I have previously referred to the havoc that the so-called “land reform” of the late Hector Kobbekaduwa has wreaked on our neighbourhoods. Agriculturally-productive land has ended up as vast savannahs of that abomination, guinea grass, which was originally introduced as cattle fodder but has ended up an ecological disaster and an intrusive nuisance of monumental proportions in the absence of ANYTHING that will consume it. Of course, when I was visiting what used to be (40 years ago) the highest-yielding coconut estate in the Kurunegala district for another purpose, I was informed that they were expecting a herd of high-yielding Australian dairy cows to graze under the coconut trees. When I inquired where the fodder for these bovines was going to come from since the ground under the coconut trees had nary a blade of grass or other vegetation, I was told, “Oh! We will grow some grass.” One would have thought that in the import of exotic, expensive dairy cattle the need for fodder grass would have been factored in. However, this was obviously not the case in our Paradise Isle where the commission on the purchase of the cows was probably the single most important element of this particular “dairy enterprise.” If I hadn’t hear this story from the horse’s mouth, so to speak, I would have accused them of trying to compete with Baron Munchausen. However, as they say in dear old Sri Lanka, “I heard it with my own ears!”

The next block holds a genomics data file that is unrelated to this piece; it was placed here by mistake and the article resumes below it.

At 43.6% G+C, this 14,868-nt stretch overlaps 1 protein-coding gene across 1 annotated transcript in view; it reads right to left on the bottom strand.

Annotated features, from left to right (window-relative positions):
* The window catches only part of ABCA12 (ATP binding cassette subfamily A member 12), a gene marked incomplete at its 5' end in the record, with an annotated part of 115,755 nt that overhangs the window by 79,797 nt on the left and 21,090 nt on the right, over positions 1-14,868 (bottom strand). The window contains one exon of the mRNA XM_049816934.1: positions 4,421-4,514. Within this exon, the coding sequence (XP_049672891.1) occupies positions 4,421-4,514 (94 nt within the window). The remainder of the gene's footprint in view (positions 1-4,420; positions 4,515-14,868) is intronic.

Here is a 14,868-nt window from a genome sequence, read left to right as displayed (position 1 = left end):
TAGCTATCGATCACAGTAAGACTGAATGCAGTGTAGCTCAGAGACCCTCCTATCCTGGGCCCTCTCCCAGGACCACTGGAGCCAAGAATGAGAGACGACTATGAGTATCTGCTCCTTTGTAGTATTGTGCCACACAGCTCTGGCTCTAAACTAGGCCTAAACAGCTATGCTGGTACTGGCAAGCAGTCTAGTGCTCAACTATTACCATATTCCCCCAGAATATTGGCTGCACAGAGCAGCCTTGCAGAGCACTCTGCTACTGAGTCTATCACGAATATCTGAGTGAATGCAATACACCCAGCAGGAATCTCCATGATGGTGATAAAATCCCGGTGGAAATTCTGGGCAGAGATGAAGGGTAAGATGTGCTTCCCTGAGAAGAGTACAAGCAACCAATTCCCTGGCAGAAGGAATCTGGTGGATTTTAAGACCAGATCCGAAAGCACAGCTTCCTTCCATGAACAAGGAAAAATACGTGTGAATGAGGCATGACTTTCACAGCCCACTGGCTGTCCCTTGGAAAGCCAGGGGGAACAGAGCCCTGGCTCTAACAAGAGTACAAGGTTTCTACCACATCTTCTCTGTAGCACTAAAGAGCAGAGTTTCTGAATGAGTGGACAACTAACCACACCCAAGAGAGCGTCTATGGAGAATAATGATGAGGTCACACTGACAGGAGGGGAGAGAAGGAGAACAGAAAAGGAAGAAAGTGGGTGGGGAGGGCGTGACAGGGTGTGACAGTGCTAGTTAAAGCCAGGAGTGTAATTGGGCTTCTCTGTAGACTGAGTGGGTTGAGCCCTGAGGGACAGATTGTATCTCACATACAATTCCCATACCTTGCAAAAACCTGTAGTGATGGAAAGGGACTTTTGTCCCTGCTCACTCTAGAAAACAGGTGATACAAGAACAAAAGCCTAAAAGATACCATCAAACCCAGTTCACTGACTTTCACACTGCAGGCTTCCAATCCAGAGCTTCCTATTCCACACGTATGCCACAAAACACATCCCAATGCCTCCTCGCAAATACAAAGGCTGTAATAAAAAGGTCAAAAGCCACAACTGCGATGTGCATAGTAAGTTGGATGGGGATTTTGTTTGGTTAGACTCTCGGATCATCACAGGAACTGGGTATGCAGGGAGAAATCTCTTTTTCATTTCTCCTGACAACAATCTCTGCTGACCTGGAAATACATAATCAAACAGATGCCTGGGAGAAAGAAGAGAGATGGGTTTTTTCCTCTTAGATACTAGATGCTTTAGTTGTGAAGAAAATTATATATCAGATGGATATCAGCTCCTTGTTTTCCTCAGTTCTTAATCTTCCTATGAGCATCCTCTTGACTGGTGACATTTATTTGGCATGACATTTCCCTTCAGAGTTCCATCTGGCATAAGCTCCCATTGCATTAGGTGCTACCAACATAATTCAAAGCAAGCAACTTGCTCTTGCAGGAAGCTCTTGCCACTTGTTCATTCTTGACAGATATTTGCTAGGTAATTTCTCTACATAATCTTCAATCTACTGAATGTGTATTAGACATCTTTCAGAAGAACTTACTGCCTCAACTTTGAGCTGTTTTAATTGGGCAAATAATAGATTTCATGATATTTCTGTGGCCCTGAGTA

As for the “Neguma” related to the supply of electricity, that utility only became a reality in our neighbourhood because the “locals” cleared the entire path for the power line and carried the power poles to their locations beyond the transformer. Thereafter, the supply has been so erratic that the standard practice is to keep a small flashlight in one’s pocket so that you are not stranded in the dark whenever the lights go out!